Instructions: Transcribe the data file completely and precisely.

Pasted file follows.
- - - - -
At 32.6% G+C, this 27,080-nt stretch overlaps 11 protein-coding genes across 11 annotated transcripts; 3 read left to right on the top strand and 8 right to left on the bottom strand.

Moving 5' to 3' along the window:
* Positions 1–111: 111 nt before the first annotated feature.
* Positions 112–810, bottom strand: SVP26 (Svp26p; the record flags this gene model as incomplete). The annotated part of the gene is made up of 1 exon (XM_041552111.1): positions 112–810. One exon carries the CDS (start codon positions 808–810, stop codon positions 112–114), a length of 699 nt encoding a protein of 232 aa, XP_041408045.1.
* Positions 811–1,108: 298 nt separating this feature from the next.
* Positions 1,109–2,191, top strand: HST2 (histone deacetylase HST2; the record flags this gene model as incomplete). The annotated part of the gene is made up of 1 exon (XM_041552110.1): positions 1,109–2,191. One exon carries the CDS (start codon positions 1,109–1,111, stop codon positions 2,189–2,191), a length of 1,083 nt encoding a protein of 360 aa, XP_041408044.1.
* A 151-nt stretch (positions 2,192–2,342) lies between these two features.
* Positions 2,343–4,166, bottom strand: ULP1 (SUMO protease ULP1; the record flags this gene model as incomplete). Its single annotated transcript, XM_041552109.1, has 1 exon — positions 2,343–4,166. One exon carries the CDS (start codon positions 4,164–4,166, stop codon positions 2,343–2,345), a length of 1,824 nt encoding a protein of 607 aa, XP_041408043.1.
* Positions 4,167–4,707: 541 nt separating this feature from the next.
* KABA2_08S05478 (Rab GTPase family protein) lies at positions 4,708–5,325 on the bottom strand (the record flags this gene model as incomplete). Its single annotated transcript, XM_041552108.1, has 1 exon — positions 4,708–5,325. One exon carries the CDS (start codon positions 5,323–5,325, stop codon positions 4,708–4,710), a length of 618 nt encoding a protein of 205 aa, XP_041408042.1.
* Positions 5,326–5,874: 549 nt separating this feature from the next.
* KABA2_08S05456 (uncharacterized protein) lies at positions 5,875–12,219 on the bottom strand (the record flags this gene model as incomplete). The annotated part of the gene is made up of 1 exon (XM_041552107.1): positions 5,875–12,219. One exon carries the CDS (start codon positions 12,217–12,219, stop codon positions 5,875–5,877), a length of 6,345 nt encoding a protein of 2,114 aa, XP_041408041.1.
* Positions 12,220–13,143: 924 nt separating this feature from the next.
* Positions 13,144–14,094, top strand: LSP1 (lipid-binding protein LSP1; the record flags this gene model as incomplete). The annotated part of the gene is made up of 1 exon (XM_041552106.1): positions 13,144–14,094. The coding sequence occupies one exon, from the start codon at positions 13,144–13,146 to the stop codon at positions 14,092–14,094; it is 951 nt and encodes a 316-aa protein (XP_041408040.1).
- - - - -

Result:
At 32.6% G+C, this 27,080-nt stretch overlaps 11 protein-coding genes across 11 annotated transcripts; 3 read left to right on the top strand and 8 right to left on the bottom strand.

Moving 5' to 3' along the window:
* Positions 1–111: 111 nt before the first annotated feature.
* Positions 112–810, bottom strand: SVP26 (Svp26p; the record flags this gene model as incomplete). The annotated part of the gene is made up of 1 exon (XM_041552111.1): positions 112–810. One exon carries the CDS (start codon positions 808–810, stop codon positions 112–114), a length of 699 nt encoding a protein of 232 aa, XP_041408045.1.
* Positions 811–1,108: 298 nt separating this feature from the next.
* Positions 1,109–2,191, top strand: HST2 (histone deacetylase HST2; the record flags this gene model as incomplete). The annotated part of the gene is made up of 1 exon (XM_041552110.1): positions 1,109–2,191. One exon carries the CDS (start codon positions 1,109–1,111, stop codon positions 2,189–2,191), a length of 1,083 nt encoding a protein of 360 aa, XP_041408044.1.
* A 151-nt stretch (positions 2,192–2,342) lies between these two features.
* Positions 2,343–4,166, bottom strand: ULP1 (SUMO protease ULP1; the record flags this gene model as incomplete). Its single annotated transcript, XM_041552109.1, has 1 exon — positions 2,343–4,166. One exon carries the CDS (start codon positions 4,164–4,166, stop codon positions 2,343–2,345), a length of 1,824 nt encoding a protein of 607 aa, XP_041408043.1.
* Positions 4,167–4,707: 541 nt separating this feature from the next.
* KABA2_08S05478 (Rab GTPase family protein) lies at positions 4,708–5,325 on the bottom strand (the record flags this gene model as incomplete). Its single annotated transcript, XM_041552108.1, has 1 exon — positions 4,708–5,325. One exon carries the CDS (start codon positions 5,323–5,325, stop codon positions 4,708–4,710), a length of 618 nt encoding a protein of 205 aa, XP_041408042.1.
* Positions 5,326–5,874: 549 nt separating this feature from the next.
* KABA2_08S05456 (uncharacterized protein) lies at positions 5,875–12,219 on the bottom strand (the record flags this gene model as incomplete). The annotated part of the gene is made up of 1 exon (XM_041552107.1): positions 5,875–12,219. One exon carries the CDS (start codon positions 12,217–12,219, stop codon positions 5,875–5,877), a length of 6,345 nt encoding a protein of 2,114 aa, XP_041408041.1.
* Positions 12,220–13,143: 924 nt separating this feature from the next.
* Positions 13,144–14,094, top strand: LSP1 (lipid-binding protein LSP1; the record flags this gene model as incomplete). The annotated part of the gene is made up of 1 exon (XM_041552106.1): positions 13,144–14,094. The coding sequence occupies one exon, from the start codon at positions 13,144–13,146 to the stop codon at positions 14,092–14,094; it is 951 nt and encodes a 316-aa protein (XP_041408040.1).